John Ruskin's Correspondence with Joan Severn
Sense and Nonsense Letters

Edited by Rachel Dickinson

Legenda (General Series)

Legenda

23 December 2008  •  312pp

ISBN: 978-1-905981-90-8 (hardback)  •  RRP £75, $99, €85

ModernEnglishArtLetters


The great Library Edition of the Works of John Ruskin spans 39 volumes and, over the course of the century, further compilations of his private diaries and letters have appeared: but the most important epistolary relationship of his later years, shared with his Scottish cousin Joan (Agnew Ruskin) Severn, has until now been entirely unpublished. These letters - more than 3,000 of them - have been challenging for Ruskin scholars to draw upon, with their baby-talk, apparent nonsense and unelaborated personal references. Yet they contain important statements of Ruskin's opinions on travel, on fashion, on the ideal arts and crafts home, on effective education and other questions: and Ruskin often used his letters to Severn as a substitute for his personal diary. In this important new edition, Dickinson presents an edited, annotated selection of a correspondence which, until now, has been almost inaccessible to scholars of Ruskin and of the Victorian period.

Reviews:

  • ‘This book is one of the most significant contributions to Ruskin scholarship in recent years. It is essential reading for anyone who wishes not merely to understand the relationship between Ruskin and his cousin, but also to understand how in those later decades he used the correspondence to empower himself ‘in the public sphere by disempowering himself in the private’; it corrects many misunderstandings along the way. It is a brave, challenging, discomforting, heartbreaking book, full of insight.’ — Alan Davis, The Ruskin Review and Bulletin Autumn 2009
  • ‘Once in a while a book comes along that you hadn’t known that you needed, but once read you wonder why no one ever took the subject matter in hand before ~ and this book is one of those rare delights.’Friends of Ruskin's Brantwood Autumn 2009)
  • ‘These letters are heretofore unpublished. Ruskin scholars have found these challenging, with their baby-talk, apparent nonsense, and unelaborated personal references, yet they contain important expressions of Ruskin’s opinions on travel, fashion, the ideal arts and crafts home, effective education, and other questions, and Ruskin often used his letters to Severn as a substitute for his personal diary.’The Year's Work in English Studies 2011, 699)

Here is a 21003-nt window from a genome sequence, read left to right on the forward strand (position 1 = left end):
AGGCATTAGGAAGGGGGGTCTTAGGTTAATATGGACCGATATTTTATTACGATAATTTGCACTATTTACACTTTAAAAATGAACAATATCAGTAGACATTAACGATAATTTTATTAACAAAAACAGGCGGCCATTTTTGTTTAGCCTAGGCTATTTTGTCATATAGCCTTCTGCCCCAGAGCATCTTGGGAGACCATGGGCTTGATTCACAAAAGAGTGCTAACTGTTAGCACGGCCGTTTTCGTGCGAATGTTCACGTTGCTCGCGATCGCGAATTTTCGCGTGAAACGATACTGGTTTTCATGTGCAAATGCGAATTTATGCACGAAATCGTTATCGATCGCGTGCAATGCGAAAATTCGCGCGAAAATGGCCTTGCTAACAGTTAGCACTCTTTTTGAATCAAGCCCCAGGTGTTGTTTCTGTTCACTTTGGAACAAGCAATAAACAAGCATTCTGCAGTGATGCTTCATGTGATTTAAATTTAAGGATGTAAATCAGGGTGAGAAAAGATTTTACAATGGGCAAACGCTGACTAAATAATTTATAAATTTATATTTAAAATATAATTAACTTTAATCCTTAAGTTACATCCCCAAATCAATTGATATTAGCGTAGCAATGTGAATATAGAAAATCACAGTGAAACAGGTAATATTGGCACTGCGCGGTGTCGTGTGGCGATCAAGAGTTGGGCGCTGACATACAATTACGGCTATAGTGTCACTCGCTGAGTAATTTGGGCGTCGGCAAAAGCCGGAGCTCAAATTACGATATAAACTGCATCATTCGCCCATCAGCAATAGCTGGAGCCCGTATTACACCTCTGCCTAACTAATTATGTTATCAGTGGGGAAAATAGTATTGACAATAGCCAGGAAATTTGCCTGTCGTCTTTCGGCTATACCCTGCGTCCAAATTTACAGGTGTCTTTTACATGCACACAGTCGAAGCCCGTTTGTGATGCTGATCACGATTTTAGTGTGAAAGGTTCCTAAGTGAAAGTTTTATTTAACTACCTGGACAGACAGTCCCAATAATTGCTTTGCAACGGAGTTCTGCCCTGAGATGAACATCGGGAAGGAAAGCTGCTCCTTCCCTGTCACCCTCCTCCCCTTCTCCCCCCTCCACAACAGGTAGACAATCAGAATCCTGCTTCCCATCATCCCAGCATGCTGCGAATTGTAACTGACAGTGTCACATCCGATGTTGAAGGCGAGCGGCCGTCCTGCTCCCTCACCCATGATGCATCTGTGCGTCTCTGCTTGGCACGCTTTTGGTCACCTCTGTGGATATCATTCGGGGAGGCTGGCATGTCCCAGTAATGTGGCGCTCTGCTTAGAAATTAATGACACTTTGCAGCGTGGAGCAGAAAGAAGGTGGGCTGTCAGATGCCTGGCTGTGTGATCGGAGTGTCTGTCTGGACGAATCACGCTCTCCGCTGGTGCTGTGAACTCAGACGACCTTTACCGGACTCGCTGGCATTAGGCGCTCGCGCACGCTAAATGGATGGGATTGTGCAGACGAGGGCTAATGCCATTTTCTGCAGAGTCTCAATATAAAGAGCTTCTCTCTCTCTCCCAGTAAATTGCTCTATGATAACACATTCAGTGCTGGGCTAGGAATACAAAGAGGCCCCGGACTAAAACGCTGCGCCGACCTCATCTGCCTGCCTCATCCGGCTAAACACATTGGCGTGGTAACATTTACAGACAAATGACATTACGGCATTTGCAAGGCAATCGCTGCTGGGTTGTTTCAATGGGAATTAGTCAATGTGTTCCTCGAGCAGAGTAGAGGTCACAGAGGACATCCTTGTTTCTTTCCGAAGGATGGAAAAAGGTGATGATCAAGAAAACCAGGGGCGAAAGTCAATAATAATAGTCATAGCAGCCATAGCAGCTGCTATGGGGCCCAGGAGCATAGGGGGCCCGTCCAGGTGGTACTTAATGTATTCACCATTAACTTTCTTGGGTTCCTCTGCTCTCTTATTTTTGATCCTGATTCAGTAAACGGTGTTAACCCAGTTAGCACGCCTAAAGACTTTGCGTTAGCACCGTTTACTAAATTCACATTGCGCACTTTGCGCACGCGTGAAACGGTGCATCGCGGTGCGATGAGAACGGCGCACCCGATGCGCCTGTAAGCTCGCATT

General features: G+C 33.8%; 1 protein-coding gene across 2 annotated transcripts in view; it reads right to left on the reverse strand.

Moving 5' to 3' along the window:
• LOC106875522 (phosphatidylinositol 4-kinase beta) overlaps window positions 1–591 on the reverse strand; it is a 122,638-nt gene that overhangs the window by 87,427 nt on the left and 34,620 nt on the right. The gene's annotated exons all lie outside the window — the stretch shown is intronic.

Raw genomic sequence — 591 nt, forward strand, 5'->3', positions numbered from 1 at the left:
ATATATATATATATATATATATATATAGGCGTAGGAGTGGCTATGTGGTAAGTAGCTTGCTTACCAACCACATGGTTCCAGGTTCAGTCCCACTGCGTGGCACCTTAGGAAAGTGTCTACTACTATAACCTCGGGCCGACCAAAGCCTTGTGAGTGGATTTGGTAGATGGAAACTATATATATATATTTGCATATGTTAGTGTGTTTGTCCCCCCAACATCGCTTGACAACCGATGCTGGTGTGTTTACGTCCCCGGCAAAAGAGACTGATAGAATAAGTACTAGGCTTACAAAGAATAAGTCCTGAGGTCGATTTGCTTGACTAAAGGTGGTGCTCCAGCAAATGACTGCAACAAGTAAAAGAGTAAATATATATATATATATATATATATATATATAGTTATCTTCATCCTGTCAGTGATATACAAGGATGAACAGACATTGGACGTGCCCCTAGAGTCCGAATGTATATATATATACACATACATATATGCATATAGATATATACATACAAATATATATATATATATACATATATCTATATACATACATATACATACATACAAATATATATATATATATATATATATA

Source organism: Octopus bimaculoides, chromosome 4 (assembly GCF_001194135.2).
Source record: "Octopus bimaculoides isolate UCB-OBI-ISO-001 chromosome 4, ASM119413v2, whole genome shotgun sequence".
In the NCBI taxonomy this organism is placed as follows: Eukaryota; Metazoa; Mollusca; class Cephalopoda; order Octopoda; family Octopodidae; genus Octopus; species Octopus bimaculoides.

Bibliography entry:

Dickinson, Rachel (ed.), John Ruskin's Correspondence with Joan Severn: Sense and Nonsense Letters (Cambridge: Legenda, 2008)

First footnote reference: 35 John Ruskin's Correspondence with Joan Severn: Sense and Nonsense Letters, ed. by Rachel Dickinson (Cambridge: Legenda, 2008), p. 21.

Subsequent footnote reference: 37 Dickinson, p. 47.

(To see how these citations were worked out, follow this link.)

Bibliography entry:

Dickinson, Rachel (ed.). 2008. John Ruskin's Correspondence with Joan Severn: Sense and Nonsense Letters (Cambridge: Legenda)

Example citation: ‘A quotation occurring on page 21 of this work’ (Dickinson 2008: 21).

Example footnote reference: 35 Dickinson 2008: 21.

(To see how these citations were worked out, follow this link.)


This Legenda title was first published by Modern Humanities Research Association and Maney Publishing but rights to it are now held by Modern Humanities Research Association and Routledge.

Routledge distributes this title on behalf on Legenda. You can search for it at their site by following this link.


Permanent link to this title: